The last two ICC Men’s Cricket World Cup winners are no strangers, having played eight one-day internationals against each other already this year.
Honours were even at four games each, with Indian skipper Virat Kohli admitting his team were smarting from a recent series defeat on home soil, revenge ultimately proving a powerful motivation.
Finch hardly revealed a cunning game plan when he said pre-match that the key to beating India - a team blessed with one of the finest top orders in world cricket - was early wickets.
However, saying it and doing it proved two very different things.
For the sixth time Shikhar Dhawan and Rohit Sharma put on a century opening partnership against the Australians, the former going on to score a dazzling 117 while Kohli, Hardik Pandya and MS Dhoni also made valuable contributions as Indian batsmen delivered in style.
They started with caution, seeing off the pace threat of Mitchell Starc and Pat Cummings, and then accelerated in style, scoring 120 runs in their final ten overs to post 352/5, a target that would have needed a Cricket World Cup record to chase down.
“They outplayed us,” admitted Finch. “We didn’t bowl our best stuff and we struggled to get wickets early on, which was always going be important.
“They took their time, assessed the conditions and probably knew Mitchell and Pat were our two biggest threats.
“They swallowed their pride a bit, pulled back a gear and just made sure they got through those first ten overs. Batting that deep into the innings gives them so many options later on, as we saw. They just played really well and negated our biggest threats, it’s as simple as that.”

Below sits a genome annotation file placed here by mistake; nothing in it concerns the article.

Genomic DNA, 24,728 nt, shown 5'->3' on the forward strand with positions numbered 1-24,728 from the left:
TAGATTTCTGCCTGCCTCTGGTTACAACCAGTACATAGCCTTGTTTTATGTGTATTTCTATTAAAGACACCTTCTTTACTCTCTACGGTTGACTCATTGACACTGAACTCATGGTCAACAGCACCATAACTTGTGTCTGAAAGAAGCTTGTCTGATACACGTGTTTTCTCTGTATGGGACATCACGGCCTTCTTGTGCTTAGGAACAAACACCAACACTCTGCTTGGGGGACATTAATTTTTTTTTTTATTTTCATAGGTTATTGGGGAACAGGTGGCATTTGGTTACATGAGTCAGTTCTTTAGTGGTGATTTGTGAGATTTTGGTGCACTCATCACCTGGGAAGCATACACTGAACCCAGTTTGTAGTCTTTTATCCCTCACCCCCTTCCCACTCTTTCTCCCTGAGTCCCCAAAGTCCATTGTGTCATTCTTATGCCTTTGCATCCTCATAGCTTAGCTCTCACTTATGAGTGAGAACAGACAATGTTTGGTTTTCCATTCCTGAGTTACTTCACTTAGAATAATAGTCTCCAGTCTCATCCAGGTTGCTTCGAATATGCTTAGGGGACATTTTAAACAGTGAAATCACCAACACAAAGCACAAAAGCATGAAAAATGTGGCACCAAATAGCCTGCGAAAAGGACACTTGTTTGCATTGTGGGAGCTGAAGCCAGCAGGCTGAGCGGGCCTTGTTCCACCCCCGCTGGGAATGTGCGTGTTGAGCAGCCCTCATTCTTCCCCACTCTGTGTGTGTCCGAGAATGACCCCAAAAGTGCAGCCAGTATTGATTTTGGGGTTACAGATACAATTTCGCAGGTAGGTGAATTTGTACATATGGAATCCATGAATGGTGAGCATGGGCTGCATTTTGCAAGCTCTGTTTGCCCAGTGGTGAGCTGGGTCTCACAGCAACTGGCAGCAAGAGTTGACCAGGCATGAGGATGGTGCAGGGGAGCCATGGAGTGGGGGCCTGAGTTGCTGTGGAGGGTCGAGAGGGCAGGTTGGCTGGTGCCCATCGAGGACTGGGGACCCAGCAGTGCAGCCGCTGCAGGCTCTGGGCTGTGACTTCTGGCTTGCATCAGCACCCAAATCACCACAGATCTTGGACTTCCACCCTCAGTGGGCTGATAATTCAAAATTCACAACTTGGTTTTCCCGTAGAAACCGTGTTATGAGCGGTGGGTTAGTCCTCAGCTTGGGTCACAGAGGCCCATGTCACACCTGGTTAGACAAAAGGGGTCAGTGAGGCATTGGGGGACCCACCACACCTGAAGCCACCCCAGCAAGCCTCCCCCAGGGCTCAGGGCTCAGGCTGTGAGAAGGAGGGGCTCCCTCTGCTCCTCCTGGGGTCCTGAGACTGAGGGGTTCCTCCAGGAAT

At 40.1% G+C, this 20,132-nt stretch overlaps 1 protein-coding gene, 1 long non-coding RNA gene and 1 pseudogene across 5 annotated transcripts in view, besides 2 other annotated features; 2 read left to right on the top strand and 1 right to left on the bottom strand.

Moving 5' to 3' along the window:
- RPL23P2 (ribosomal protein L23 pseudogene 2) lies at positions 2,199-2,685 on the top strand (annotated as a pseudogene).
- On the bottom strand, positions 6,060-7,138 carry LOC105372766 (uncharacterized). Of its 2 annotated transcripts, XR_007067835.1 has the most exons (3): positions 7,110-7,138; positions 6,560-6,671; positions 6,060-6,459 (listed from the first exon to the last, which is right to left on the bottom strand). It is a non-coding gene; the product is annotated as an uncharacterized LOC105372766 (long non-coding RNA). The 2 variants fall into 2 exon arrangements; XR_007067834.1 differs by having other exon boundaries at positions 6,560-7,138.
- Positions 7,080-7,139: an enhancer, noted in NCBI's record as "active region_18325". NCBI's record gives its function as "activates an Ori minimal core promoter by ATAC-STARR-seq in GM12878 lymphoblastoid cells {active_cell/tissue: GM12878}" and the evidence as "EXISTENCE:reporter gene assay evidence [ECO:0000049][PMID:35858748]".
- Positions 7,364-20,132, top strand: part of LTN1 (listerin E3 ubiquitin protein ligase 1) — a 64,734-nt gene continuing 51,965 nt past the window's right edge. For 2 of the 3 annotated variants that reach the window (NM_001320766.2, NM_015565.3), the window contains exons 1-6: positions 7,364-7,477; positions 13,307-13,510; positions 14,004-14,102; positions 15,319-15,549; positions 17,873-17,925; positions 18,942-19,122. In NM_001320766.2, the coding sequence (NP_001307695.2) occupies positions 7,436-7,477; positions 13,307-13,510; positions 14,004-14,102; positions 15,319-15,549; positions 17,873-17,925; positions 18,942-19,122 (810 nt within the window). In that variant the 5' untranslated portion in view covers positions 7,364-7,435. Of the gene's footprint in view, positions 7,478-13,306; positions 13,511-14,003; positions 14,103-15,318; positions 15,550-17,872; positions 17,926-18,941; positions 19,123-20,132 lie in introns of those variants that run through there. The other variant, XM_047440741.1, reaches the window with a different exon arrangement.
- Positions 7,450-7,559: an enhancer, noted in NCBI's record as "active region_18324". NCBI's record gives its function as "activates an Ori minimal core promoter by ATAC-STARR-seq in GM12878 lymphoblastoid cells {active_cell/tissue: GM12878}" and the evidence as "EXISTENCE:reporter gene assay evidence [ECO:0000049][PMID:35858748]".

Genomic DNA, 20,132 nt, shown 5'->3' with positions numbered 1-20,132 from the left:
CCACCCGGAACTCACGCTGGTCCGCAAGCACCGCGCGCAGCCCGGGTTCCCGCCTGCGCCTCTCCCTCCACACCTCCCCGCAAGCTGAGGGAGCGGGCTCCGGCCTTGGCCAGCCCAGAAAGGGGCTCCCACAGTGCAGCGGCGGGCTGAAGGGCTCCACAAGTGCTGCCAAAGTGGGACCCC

Finch and fellow opener David Warner seemed to follow a similar strategy in their response, as they started the chase with cautious conservatism.
And one stage Warner, normally such a brute, went 14 deliveries without a run and you could almost feel his frustration bubbling up from the stands.
After 84 balls and 56 runs, nothing was more guaranteed than he’d go out swinging, as he did when Yuzvendra Chahal tempted him down the wicket with a tossed up delivery, caught on the boundary by Bhuvneshwar Kumar.
With the required run rate now racing upwards over 11, India gleefully took advantage as Australia were forced to push the pace, wickets falling with regularity.
In the end they were only 37 runs short of the target but, in truth, they were never really in the match - the scorecard not necessarily telling the full story of India’s dominance across all departments.
“I thought they bowled really well with the new ball,” added Finch. “I thought we could do some damage at the back end of the innings, if we had some wickets in hands.
“I thought we were in a decent position but we lost our wickets at key times. They also bowled really well, they didn’t give us any length or width to work with. It was a pretty simple strategy but it was effective.”
Australia will have three days reflect on this performance before their next match with Pakistan at Taunton.
“There’s no panic, we’ve started off well with a couple of wins and it’s just a small hiccup,” he added.
“We will assess every option. We know Pakistan have quite a few left handers on their side and there’s not been enough games at Taunton to get a read on what the wicket will look like yet.”
(With Inputs From ICC)